A Lesson Dad Taught Me


A Lesson Dad Taught Me

school-73497_640When dad was going through his chemo treatments, it soon become a point where he had no desire to see it through. I couldn't really blame him as my mom had died during his treatments, so I understood where he was coming from. Dad had cancer years before that required him to have half his bladder removed. When the cancer returned this time, dad had started chemo with a strong will -- my mom had suffered a massive stroke a few years earlier and was paralyzed so she was dad's motivation. He needed to get through this so he could care for her. Her sudden death rendered him with zero motivation and will. But he continued.

When it was determined that the chemo wasn't working and the remaining portion of bladder needed to be removed, dad surprisingly said, Okay, lets do this. Together we learned what having an osteo bag meant, how things would be different for him, how to clean and maintain the stoma. During the exams and such prior to surgery, the doctors determined that Dad's cancer had also spread to one of his kidneys. We talked at great lengths about how dad felt about removing the kidney along with the bladder -- would he be happy, what are the side effects, what now kind of conversations became the norm between him and I. In the end Dad decided that yes, he would continue with the surgery and also have the kidney removed.

Dad didn't recover from the surgery as well as they had hoped. He had many, many days were he was still weak and sickly. This went on for what seemed eons before he started to notice the blood. My heart sank -- I knew it was cancer again but I was in a wee bit of denial. I wasn't prepared to start the what if talks again. I didn't want to be the one dad turned to with his worries, his questions. Since mom had died, I was the one he turned to during this ordeal. It changed our relationship from father/daughter to a more generalized support relationship. I was the one he called when the stoma hurt, when the bag overflowed, when the cancer in his prostate along with the sight of a bag brought questions of a sex life to his mind and I definitely did not want to have these talks. I was tired -- I wanted to mourn mom's passing and get back to my life. Not talk about ANY of the crap he called me about. I'm sorry but sex convos between me and dad just were NOT going to happen! I needed a cave and I needed one fast.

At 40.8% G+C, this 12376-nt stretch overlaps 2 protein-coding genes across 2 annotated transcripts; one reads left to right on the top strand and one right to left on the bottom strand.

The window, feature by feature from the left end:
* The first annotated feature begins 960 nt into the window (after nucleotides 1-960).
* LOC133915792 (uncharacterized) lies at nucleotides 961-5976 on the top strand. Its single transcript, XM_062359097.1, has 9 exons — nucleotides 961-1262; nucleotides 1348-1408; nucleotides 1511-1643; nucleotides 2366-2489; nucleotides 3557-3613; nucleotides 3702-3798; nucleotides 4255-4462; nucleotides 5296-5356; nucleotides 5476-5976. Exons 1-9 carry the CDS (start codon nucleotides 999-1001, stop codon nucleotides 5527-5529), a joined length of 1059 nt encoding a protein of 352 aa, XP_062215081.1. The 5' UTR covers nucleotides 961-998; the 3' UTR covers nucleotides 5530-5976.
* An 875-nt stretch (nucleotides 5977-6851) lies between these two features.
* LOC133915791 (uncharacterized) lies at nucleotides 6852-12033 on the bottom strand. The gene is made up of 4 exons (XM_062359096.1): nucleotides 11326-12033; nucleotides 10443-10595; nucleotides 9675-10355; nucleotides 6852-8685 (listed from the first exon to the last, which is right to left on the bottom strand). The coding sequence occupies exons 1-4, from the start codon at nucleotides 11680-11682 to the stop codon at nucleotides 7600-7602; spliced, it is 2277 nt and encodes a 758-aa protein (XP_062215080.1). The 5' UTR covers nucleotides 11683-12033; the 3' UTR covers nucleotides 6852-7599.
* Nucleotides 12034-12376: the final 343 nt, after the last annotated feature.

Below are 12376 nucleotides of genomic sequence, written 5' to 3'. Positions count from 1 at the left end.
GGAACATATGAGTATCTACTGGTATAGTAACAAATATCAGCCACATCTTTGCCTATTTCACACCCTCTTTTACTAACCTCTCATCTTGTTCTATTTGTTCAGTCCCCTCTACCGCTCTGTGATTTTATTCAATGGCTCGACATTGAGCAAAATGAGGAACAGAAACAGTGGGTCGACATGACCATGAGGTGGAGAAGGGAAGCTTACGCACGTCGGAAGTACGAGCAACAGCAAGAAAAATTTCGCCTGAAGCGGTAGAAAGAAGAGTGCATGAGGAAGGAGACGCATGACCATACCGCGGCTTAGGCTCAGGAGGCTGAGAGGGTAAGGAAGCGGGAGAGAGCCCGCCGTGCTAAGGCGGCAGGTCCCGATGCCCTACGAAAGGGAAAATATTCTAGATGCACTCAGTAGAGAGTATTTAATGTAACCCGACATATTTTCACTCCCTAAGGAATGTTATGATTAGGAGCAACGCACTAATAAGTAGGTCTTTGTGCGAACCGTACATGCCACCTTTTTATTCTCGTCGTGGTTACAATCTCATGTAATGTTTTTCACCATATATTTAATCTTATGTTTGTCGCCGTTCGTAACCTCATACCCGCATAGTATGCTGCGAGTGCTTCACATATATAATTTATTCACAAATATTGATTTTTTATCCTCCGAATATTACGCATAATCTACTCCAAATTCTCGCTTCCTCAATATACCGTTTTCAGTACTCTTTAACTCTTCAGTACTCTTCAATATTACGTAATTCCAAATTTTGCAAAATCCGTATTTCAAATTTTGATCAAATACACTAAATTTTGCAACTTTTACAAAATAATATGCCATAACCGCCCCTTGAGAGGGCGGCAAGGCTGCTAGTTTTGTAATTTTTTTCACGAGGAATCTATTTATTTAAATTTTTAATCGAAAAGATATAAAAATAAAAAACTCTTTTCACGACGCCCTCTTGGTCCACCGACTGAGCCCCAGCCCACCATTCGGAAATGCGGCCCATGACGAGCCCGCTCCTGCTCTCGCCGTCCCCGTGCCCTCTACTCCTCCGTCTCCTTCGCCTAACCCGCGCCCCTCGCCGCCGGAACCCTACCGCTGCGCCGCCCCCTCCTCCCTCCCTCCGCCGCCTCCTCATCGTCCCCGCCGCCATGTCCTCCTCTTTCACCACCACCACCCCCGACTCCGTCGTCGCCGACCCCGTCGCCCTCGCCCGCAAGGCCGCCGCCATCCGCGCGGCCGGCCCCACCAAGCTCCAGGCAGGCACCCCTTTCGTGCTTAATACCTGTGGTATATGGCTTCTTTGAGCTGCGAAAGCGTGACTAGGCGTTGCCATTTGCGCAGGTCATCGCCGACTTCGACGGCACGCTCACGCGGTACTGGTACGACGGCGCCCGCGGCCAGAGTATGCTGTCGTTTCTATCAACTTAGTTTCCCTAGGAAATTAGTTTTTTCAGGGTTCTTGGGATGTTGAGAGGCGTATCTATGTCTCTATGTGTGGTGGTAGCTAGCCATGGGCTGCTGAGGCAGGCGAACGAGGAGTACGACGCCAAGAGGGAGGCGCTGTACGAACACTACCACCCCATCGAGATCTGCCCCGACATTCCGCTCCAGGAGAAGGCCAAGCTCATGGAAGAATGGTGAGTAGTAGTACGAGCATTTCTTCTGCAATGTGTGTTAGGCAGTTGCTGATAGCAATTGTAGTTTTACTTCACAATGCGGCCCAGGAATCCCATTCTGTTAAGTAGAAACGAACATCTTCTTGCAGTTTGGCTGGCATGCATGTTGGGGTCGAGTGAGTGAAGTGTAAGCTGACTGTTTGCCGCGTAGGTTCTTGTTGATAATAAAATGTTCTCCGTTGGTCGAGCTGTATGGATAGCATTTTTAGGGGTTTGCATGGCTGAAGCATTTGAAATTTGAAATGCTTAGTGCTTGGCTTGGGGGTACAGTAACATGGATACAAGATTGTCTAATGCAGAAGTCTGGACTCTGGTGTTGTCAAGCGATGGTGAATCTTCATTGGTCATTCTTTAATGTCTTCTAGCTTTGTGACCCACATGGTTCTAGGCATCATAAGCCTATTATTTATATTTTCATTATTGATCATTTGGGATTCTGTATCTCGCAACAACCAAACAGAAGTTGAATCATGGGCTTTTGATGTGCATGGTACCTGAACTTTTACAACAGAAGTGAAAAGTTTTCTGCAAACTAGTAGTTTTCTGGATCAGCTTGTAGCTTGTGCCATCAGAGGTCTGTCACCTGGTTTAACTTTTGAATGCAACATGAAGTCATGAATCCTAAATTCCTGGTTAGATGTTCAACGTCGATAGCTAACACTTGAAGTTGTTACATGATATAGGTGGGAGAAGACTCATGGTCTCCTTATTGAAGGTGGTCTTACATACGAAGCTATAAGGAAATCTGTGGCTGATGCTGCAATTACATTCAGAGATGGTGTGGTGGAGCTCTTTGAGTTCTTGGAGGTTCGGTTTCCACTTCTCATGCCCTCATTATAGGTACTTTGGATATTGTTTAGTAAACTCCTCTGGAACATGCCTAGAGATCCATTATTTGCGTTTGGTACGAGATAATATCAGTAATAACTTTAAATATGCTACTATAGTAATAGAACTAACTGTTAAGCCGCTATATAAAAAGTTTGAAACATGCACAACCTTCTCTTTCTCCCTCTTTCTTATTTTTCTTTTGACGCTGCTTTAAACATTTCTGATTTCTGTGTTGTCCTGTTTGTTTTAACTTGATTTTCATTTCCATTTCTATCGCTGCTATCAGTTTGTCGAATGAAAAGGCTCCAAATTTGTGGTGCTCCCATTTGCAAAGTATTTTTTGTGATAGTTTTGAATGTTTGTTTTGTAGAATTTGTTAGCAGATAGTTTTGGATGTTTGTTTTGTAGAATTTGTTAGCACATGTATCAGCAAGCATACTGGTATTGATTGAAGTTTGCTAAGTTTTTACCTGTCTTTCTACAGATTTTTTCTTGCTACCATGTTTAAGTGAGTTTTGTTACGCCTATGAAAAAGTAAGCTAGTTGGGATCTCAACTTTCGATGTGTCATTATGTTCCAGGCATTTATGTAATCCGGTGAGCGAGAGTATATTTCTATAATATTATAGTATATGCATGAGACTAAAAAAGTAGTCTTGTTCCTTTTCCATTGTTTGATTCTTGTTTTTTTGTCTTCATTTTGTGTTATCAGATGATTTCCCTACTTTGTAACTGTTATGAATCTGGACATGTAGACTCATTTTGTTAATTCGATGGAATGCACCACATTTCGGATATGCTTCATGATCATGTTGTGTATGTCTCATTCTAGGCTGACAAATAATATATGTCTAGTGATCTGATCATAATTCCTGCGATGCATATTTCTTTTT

But, cancer had other plans.

When the doctors confirmed that the cancer was indeed back, and that dad's remaining kidney needed to be removed we had long discussions. Dad was against going on dialysis -- he felt that this should be an option for someone much younger than him. He was tired and he'd been through enough. So, when I took him to the doctor's appointment I was as prepared as a daughter could be for Dad's disclosure to the doctor that he'd had enough and that he wasn't going to go forward with more surgery. I thought I was strong enough to handle this, but when the doctor walked into the room I could feel my emotions rise into my throat. What a horrible conversation I was about to be part of. When the doctor was finished with his speech, he said "Bill, what do you think?"  Dad looked at me and said, "Okay, let's do this."  My mouth dropped! With tears in my eyes I said. "WHAT!!!" My dad, grabbed a hold of my hand and said, "Quality sweetheart, I just want some quality. I don't care about quantity, but what I just heard from the doctor was that having this operation was going to bring quality into my remaining time and that is all that anyone can ask for."

Quality. That's it -- that is what it is all about. The words my father spoke reminded me of the saying, "Life isn't measured by the number of breaths we take, but by the moments that take our breathes away." Quality!

Sadly, my father never did find the quality he had hoped for. He passed away a few short months after the final surgery but his words stay with me to this day. I remind myself to make the most of the moments and to enjoy the time. No one knows for sure about the quantity of time, but we can all do our best to find quality.

As hard as that is some days, it's a goal I work to achieve.

Thanks Dad.

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What a brave and amazing man. I pray your heart and mind are at peace.


My mom died a little over two weeks ago, following a surgery which was also about \"quality, not quantity\". It did neither for her.\r\nI am only just becoming aware of the very many lessons her last year, and death, hold for me. And how I have changed myself in response. I may never really figure it all out.\r\nPlease accept my sympathies for your loss.